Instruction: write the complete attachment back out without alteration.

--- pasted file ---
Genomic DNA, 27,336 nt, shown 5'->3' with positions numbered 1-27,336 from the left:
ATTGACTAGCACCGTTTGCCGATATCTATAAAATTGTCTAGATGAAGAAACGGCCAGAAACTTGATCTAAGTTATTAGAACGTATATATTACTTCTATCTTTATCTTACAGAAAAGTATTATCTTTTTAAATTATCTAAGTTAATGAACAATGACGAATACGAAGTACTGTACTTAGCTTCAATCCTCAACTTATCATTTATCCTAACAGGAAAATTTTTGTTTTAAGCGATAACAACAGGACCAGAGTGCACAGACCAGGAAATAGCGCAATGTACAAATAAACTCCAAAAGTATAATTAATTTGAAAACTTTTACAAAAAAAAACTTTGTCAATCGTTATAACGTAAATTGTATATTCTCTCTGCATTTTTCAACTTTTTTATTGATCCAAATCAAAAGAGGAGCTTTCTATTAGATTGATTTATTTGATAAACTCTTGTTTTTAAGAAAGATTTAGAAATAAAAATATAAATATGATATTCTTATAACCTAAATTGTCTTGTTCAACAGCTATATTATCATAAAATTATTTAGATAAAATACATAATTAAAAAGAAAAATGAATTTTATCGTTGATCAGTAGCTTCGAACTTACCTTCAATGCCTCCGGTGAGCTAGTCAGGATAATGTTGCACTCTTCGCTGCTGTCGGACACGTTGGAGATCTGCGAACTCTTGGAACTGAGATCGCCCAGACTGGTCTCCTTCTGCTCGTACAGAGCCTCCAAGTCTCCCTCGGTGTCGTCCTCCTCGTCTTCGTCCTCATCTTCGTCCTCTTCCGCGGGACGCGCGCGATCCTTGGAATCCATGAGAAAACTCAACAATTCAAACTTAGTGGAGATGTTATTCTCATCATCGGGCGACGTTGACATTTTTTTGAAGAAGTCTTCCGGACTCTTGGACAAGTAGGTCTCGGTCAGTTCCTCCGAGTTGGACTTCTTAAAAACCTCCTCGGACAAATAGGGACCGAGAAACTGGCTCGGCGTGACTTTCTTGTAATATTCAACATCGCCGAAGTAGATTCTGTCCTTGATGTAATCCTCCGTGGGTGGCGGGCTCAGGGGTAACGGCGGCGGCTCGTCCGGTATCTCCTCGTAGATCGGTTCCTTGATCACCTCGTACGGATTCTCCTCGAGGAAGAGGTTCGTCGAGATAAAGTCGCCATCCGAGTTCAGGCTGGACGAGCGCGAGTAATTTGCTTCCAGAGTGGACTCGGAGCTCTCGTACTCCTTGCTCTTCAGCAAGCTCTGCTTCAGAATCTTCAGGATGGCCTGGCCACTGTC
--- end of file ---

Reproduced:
Genomic DNA, 27,336 nt, shown 5'->3' with positions numbered 1-27,336 from the left:
ATTGACTAGCACCGTTTGCCGATATCTATAAAATTGTCTAGATGAAGAAACGGCCAGAAACTTGATCTAAGTTATTAGAACGTATATATTACTTCTATCTTTATCTTACAGAAAAGTATTATCTTTTTAAATTATCTAAGTTAATGAACAATGACGAATACGAAGTACTGTACTTAGCTTCAATCCTCAACTTATCATTTATCCTAACAGGAAAATTTTTGTTTTAAGCGATAACAACAGGACCAGAGTGCACAGACCAGGAAATAGCGCAATGTACAAATAAACTCCAAAAGTATAATTAATTTGAAAACTTTTACAAAAAAAAACTTTGTCAATCGTTATAACGTAAATTGTATATTCTCTCTGCATTTTTCAACTTTTTTATTGATCCAAATCAAAAGAGGAGCTTTCTATTAGATTGATTTATTTGATAAACTCTTGTTTTTAAGAAAGATTTAGAAATAAAAATATAAATATGATATTCTTATAACCTAAATTGTCTTGTTCAACAGCTATATTATCATAAAATTATTTAGATAAAATACATAATTAAAAAGAAAAATGAATTTTATCGTTGATCAGTAGCTTCGAACTTACCTTCAATGCCTCCGGTGAGCTAGTCAGGATAATGTTGCACTCTTCGCTGCTGTCGGACACGTTGGAGATCTGCGAACTCTTGGAACTGAGATCGCCCAGACTGGTCTCCTTCTGCTCGTACAGAGCCTCCAAGTCTCCCTCGGTGTCGTCCTCCTCGTCTTCGTCCTCATCTTCGTCCTCTTCCGCGGGACGCGCGCGATCCTTGGAATCCATGAGAAAACTCAACAATTCAAACTTAGTGGAGATGTTATTCTCATCATCGGGCGACGTTGACATTTTTTTGAAGAAGTCTTCCGGACTCTTGGACAAGTAGGTCTCGGTCAGTTCCTCCGAGTTGGACTTCTTAAAAACCTCCTCGGACAAATAGGGACCGAGAAACTGGCTCGGCGTGACTTTCTTGTAATATTCAACATCGCCGAAGTAGATTCTGTCCTTGATGTAATCCTCCGTGGGTGGCGGGCTCAGGGGTAACGGCGGCGGCTCGTCCGGTATCTCCTCGTAGATCGGTTCCTTGATCACCTCGTACGGATTCTCCTCGAGGAAGAGGTTCGTCGAGATAAAGTCGCCATCCGAGTTCAGGCTGGACGAGCGCGAGTAATTTGCTTCCAGAGTGGACTCGGAGCTCTCGTACTCCTTGCTCTTCAGCAAGCTCTGCTTCAGAATCTTCAGGATGGCCTGGCCACTGTC